For example, 3 Nephi 9:19-20 states: “And ye shall offer up unto me no more the shedding of blood” … but instead “ye shall offer for a sacrifice unto me a broken heart and a contrite spirit”. This is the definition, directly from Christ, in the Book of Mormon (i.e. the “Fullness of the Gospel”) of the fulfilled “Law of Sacrifice”. The Law of Sacrifice in the Temple, although similar to this, is different. My personal opinion: I’ll go with the Book of Mormon.

    A question that I have: Biblical temple architecture was very specific. For example, the Tabernacle and the Temples in Jerusalem always laid east to west. The entrance was always on the east side. The Holy of Holies was always on the west. The Temple High Priest would proceed in a westward direction through the temple to regain the presence of God (the symbolism is that Adam and Eve departed eastward out of Eden, so to return to God’s presence, you need to proceed westward). The Kirtland Temple conformed to this architecture. It had an east entrance. The Kirtland veil was on the west side.

    However, the Nauvoo temple had a west entrance, and you would proceed eastward through the temple. The Salt Lake temple has an east entrance. However, the Celestial Room and Garden rooms are also on the east side. In the Salt Lake temple you depart the Garden Room westward and return eastward to the Celestial room. Why is the Nauvoo and Salt Lake Temple backwards? More recent temples are conforming more closely with traditional temple architecture (> year 2000).

  11. Oz Poof Reply

    So knowing this history of Mormon Temple practices we are still expected to believe it is all from God and that his house is a house of order? What an ad hoc, on-the-fly, not-a-thought-for-the-repercussions mess these early “inspired” leaders led the sheep through. So very, very human.

  12. Oz Poof Reply

    So knowing this history of Mormon Temple practices we are still expected to believe it is all from God and that his house is a house of order? What an ad hoc, on-the-fly, not-a-thought-for-the-repercussions mess these early “inspired” leaders led the sheep through. So very, very human.

  13. Kaylanamars Reply

    Just wondering if Devery is still an active member…anybody know?

  14. Swearing Elder Reply

    Maybe I’ll become active again so I can get a TR and examine the temple through new eyes after this interview and book.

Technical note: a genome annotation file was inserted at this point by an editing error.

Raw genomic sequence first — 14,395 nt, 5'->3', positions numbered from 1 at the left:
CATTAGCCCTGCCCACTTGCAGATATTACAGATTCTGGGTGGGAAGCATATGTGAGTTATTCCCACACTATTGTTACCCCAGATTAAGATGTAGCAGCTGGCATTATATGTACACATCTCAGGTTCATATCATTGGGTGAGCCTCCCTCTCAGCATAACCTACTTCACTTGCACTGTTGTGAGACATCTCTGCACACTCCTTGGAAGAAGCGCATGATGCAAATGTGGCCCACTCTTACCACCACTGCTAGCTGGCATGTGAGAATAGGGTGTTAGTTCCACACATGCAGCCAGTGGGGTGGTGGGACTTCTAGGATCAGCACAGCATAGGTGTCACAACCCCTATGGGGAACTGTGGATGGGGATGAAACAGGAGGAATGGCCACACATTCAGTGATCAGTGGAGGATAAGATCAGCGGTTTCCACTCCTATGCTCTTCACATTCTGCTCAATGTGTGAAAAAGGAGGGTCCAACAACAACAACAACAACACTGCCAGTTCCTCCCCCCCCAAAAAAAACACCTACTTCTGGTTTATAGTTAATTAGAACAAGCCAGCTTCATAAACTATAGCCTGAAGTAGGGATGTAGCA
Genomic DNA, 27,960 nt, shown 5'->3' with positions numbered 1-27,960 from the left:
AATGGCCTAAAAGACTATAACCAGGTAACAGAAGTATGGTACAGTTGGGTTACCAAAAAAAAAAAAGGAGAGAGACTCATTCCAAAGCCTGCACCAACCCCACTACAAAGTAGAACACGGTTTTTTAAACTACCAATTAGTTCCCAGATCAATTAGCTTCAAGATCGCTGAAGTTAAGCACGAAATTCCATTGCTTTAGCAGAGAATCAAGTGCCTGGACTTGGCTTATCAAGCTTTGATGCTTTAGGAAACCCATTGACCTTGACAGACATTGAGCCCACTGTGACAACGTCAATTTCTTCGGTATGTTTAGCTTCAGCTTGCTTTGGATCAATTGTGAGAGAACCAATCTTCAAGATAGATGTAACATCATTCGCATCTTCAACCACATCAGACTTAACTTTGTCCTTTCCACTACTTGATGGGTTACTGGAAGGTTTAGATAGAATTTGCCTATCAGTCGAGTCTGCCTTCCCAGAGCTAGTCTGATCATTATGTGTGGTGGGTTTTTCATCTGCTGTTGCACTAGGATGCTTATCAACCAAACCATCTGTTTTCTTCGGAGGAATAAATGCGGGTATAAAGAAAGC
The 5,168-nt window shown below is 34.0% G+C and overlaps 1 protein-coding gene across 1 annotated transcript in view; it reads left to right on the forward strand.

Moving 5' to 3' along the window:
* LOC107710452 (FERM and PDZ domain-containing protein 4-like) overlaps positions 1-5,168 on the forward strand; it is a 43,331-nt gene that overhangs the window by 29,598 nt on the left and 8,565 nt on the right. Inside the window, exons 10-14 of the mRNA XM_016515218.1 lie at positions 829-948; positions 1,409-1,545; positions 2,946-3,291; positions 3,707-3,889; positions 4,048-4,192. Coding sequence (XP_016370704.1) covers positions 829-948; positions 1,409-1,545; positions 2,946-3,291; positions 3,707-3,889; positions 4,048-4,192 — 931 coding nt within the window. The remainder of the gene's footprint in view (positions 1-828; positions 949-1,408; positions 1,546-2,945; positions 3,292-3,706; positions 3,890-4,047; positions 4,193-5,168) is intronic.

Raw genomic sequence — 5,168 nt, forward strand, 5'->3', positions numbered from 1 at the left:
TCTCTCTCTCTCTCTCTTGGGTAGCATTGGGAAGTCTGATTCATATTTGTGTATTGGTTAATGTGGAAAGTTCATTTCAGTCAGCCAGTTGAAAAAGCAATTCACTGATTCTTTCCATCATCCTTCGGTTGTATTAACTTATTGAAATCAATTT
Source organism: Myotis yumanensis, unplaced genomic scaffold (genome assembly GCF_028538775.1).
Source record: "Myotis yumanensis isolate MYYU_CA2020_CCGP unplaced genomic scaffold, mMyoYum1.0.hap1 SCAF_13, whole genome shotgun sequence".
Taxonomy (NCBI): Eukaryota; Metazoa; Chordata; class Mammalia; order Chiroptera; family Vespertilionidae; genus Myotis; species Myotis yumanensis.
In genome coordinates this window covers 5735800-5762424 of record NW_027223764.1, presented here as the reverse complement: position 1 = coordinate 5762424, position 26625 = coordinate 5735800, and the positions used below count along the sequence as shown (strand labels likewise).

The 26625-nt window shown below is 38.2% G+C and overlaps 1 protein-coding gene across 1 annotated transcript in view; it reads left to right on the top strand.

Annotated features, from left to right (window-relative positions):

OK, on second thought…

  15. Lhsouthern1988 Reply

    I am in chapter 3: this is a great addendum to Mysteries of Godliness which I devoured. Its interesting how you couldn’t go to the temple until a week after your period and could not have sex before going. I would love why?

  16. Julian Reply

    Facinating podcast  – Devery’s book has now moved to the top os my “next book to read” list. Church history keeps getting more and more fascinating the deeper you dig. I wish more members were willing/strong enough to pick up a shovel and do more than just move the dirt around…

    I hoping someone is willing to help me with a couple questions (can’t wait for the book to get a better understanding…)
    Firstly, The second anointing was discussed, what exactly is a second anointing and what was the purpose of it? 
    Secondly, there is a conversation among J, Z, and Devery about a black woman who was gearing up to become another wife of J.S., Emma was on board, some type of promise made etc.,  but apparently he died prior to the wedding (?). She was then “dismissed” by the remaining apostles or  specific members of the quorum (?) and told she could not proceed with any sealing ordinance to Joseph despite their prior arrangement due to her color. – Did I hear this story correctly?? What is the womans name? In in book does it say anything about Emma defending this woman’s claim about the marriage arrangement/promise to “the men in charge” ?  I appreciate the time that is put into making these podcasts – Thank you J & Z.  And thank you to whomever chooses to use their  time to help a poor woman with no patience get some answers.
    Julian